DEschooling & UNschooling
Deschooling is a transitional period that some families go through before they start homeschooling, particularly if they are transitioning from a traditional school environment.
It is the process of letting go of the traditional school mindset and practices.
During this period, parents and children take a break from formal schooling to adjust to a more flexible and child-centered approach to education.
The purpose of deschooling is to allow children and parents to decompress from the constraints of traditional education, unlearn any negative attitudes or habits associated with schooling, and re-establish a natural love for learning.
It’s a time for the family to reset their expectations and routines and reevaluate their educational goals.
ASSESSMENT & EVALUATION
Unschooling is an educational philosophy and approach to homeschooling that emphasizes a child-led learning experience.
It rejects the traditional structure of formal education and does not rely on a fixed curriculum, schedules, or grades.
Instead, unschooling allows children to follow their interests and passions, encouraging them to learn through everyday experiences, exploration, and self-directed activities.
Unschooling relies heavily on the idea that children are naturally curious and will learn best when they are motivated and engaged in subjects that genuinely interest them.
Parents or caregivers who embrace unschooling provide resources, guidance, and support but do not impose a specific curriculum or set learning goals. The focus is on fostering a love of learning and independence.
ASSESSMENT & EVALUATION
It’s important to note that some families may incorporate elements of both deschooling and unschooling into their homeschooling journey, and the specific practices can vary widely depending on individual preferences and circumstances.
The deschooling process is an important part of the beginning homeschooling journey and a way to fully benefit from school at home after conventional schools. Deschooling happens as a transition between stopping school and beginning homeschool.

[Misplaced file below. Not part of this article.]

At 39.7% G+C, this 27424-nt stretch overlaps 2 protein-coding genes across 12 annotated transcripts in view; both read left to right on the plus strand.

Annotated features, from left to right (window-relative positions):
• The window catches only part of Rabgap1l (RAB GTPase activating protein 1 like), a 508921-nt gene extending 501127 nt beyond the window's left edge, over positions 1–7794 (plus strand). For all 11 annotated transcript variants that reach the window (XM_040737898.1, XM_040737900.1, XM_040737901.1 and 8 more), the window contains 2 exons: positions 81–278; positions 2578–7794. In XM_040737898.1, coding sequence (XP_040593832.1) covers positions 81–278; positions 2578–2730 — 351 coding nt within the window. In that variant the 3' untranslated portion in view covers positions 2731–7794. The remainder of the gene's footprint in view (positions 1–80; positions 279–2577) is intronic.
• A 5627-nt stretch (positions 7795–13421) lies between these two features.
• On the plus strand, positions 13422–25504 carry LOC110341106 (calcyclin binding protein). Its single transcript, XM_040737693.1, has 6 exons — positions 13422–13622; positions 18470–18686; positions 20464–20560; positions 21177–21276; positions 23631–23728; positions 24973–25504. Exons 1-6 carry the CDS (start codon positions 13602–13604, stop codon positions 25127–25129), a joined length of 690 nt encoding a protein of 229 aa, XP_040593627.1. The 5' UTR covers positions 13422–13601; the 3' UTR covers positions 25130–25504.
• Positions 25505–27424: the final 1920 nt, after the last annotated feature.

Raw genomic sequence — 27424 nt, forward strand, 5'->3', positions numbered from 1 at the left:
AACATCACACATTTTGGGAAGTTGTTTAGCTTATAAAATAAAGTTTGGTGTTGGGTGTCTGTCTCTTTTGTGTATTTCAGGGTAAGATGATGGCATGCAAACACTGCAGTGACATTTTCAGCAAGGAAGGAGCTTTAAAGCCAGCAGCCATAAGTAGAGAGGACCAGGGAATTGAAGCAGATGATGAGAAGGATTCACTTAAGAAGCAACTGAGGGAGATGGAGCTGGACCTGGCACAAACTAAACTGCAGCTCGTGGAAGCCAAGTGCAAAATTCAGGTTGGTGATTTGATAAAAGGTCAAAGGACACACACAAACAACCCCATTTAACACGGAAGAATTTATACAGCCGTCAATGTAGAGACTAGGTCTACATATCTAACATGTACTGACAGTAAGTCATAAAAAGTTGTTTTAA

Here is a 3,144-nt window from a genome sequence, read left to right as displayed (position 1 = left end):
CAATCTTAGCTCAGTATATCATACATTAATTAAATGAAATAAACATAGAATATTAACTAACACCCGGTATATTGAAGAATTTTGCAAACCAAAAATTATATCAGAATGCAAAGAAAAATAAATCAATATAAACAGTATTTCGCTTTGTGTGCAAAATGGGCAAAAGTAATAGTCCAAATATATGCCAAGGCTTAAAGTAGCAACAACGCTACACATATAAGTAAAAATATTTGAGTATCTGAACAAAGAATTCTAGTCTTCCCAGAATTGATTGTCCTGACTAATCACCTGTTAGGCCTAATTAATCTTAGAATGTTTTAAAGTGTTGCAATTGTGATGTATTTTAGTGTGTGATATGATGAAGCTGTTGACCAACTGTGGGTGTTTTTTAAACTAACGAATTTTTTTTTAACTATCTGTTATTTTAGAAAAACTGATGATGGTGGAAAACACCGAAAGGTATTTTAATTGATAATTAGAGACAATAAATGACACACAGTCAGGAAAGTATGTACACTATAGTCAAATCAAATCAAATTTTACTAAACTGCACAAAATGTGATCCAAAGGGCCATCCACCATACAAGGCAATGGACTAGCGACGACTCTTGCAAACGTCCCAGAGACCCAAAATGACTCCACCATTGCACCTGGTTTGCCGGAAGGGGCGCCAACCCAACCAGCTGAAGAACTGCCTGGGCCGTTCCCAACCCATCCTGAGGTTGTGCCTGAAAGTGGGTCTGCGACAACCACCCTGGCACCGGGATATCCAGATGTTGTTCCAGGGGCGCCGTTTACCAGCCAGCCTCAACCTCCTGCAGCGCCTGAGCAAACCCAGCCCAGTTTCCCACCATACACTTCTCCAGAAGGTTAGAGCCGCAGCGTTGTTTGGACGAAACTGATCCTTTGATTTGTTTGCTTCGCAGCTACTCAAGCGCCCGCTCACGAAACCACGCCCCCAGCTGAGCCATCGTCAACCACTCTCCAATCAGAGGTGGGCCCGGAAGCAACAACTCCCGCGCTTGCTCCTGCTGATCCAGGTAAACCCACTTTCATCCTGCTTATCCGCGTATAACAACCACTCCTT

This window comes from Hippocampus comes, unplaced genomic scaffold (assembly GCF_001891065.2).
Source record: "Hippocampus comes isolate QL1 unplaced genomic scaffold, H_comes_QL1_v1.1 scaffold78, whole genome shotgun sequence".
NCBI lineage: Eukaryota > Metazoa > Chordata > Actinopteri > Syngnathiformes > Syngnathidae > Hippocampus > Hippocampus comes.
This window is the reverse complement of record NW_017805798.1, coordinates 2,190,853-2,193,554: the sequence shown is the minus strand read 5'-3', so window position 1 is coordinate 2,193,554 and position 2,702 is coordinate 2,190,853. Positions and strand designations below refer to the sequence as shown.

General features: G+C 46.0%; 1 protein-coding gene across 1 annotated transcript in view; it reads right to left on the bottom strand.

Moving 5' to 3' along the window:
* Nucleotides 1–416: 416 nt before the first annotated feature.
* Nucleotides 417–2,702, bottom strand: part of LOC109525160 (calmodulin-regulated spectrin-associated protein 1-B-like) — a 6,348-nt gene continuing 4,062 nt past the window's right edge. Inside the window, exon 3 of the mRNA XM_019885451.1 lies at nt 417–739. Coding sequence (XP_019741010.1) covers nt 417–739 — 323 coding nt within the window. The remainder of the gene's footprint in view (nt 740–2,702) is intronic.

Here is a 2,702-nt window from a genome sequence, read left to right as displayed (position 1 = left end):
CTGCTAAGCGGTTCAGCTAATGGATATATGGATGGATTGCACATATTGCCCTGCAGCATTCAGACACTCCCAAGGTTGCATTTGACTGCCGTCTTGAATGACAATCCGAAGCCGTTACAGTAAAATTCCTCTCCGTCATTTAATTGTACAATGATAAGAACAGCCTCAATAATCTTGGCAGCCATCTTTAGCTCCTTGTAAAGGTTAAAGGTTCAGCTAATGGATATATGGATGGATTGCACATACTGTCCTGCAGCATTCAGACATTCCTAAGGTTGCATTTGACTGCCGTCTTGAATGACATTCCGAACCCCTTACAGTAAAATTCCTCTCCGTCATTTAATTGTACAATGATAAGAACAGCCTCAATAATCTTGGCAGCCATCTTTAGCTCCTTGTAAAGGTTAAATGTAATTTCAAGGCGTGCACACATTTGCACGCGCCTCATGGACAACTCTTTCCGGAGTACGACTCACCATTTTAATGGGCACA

DEschool allows your child to decompress from the influence of the formal education system and prepares your family for a fresh outlook on learning at home by giving them time off during a relaxed schedule at home.
Are you a mom who realizes you’ve been slowly disappearing and aren’t sure how to come back? Maybe you’ve been at this parenting thing for a while and are looking for ways to keep your stamina up.
Or are you a mom who has been looking for your “passion” and feel terrible that you still don’t know what you want to be when you grow up? I’ve experienced all these and more.
Are you thinking about making the transition from public school to homeschooling? Or maybe you feel the need to overcome public school mentality?
If so, you may find that you want to learn how to deschool with confidence
Discover what deschooling is and if it could help your family have a smooth and peaceful transition as you prepare for homeschooling.
If you have been thinking about transitioning from public school or even private school to homeschooling, you may be feeling just a little bit overwhelmed.
The concept of deschooling focuses on taking a break from the formal lessons and activities of school and allowing your family time to adjust to the new school setup. While many families struggle the first few weeks of school, you don’t have to!
How to unschool your child:
"If you know you only had a year more with that child, what would you expose him to? Where would you go? What would you eat? What would you watch? What would you do? If you had only ONE year - and then it was all over, what would you do?
Four seasons. Twelve months. 365 day.
Do that THIS year. And the next. That's how unschooling works. By living life as if it were an adventure. As if you only had a limited amount of time with that child. Because that's the way it IS."
- Kelly Dunlap Lovejoy
Unschooling is one of the more out-of-the-box ways to homeschooling. Many believe that homeschooling means no schooling, and this isn’t the case. To help get you started check out resources gathered on our SAH Unschooling board!